For patients undergoing arthroscopic rotator cuff repair surgery, previous steroid injections into the shoulder do not increase the risk of surgical site infection, unless the injection is administered within one month before surgery, according to a new research published in the Journal of Bone & Joint Surgery.
The study included data on more than 60,000 patients who had arthroscopic surgery to repair a torn rotator cuff between 2007 and 2016. Of these, 12,060 patients underwent arthroscopic rotator cuff repair within one year of injection and 48,763 patients underwent arthroscopic rotator cuff repair without prior injection.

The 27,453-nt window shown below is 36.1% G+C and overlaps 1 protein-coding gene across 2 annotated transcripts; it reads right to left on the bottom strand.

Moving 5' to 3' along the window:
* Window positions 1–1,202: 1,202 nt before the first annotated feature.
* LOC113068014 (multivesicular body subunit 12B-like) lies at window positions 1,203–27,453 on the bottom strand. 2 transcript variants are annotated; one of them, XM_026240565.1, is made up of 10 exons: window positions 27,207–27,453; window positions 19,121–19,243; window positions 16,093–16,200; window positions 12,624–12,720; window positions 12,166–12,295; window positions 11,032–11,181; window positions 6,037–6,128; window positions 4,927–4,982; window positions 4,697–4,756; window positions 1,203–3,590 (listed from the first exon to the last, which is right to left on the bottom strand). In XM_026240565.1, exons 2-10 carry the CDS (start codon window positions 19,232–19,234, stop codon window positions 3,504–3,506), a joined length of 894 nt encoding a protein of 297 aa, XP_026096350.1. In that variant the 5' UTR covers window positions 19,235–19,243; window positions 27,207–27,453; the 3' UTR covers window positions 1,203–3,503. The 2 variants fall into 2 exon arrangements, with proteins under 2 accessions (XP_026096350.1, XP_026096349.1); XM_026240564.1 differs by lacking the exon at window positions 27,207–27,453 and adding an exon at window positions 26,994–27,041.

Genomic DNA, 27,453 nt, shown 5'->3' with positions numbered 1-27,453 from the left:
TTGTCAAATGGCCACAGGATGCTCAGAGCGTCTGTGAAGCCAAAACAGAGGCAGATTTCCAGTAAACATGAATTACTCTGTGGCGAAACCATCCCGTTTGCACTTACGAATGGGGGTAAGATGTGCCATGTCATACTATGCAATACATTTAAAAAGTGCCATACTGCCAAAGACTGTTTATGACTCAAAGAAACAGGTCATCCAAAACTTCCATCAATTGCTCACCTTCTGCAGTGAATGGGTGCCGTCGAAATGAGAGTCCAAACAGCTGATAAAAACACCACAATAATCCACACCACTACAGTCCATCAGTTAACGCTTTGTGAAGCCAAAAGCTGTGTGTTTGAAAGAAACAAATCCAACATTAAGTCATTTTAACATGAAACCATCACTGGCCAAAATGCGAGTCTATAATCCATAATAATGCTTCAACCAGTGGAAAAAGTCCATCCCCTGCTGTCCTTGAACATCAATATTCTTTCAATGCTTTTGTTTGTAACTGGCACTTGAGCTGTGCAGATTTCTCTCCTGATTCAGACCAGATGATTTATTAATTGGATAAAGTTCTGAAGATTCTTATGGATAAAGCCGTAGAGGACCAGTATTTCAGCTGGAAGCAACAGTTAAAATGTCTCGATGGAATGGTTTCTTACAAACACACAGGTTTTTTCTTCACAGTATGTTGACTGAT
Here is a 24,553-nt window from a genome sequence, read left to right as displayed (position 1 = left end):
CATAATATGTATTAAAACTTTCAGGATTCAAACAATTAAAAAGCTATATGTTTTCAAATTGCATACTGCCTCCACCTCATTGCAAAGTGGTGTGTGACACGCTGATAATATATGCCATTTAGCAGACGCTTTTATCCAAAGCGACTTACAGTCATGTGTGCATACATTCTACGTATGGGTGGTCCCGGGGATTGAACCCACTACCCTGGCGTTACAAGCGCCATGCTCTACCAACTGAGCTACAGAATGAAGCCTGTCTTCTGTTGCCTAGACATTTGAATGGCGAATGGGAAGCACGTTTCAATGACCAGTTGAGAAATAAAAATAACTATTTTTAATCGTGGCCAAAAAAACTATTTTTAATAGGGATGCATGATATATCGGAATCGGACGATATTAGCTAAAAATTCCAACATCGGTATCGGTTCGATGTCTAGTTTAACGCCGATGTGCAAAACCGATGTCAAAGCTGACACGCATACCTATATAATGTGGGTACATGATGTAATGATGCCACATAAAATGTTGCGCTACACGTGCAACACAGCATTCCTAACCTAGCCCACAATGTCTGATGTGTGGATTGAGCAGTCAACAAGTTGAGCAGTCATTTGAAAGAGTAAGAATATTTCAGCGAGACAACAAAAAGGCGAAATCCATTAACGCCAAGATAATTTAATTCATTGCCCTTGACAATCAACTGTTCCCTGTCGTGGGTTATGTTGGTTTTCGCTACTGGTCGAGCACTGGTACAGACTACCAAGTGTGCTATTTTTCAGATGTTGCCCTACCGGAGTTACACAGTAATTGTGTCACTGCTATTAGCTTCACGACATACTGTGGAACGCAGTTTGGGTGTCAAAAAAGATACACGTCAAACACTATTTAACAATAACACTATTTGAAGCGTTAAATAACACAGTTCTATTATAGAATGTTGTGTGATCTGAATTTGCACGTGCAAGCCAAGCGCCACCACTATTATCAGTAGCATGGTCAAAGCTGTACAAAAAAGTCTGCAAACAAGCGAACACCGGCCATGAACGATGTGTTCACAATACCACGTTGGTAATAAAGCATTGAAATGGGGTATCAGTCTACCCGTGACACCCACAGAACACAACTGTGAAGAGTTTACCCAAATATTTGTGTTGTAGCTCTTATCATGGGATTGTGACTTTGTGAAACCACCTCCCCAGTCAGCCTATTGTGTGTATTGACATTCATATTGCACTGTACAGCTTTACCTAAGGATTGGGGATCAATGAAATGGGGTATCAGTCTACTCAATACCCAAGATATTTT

The study found there was no significant difference in the incidence of surgical site infection in patients receiving a shoulder injection (0.7%) compared with the control cohort (0.8%). However, patients receiving an injection within one month prior to operative management had a significantly higher rate of surgical site infection at 1.3 per cent compared with the control group at 0.8 per cent.
"If patients receive a corticosteroid injection to treat symptomatic rotator cuff tears, the results of this study suggest that physicians allow at least one month prior to proceeding with operative management to reduce postoperative infections,” the authors concluded.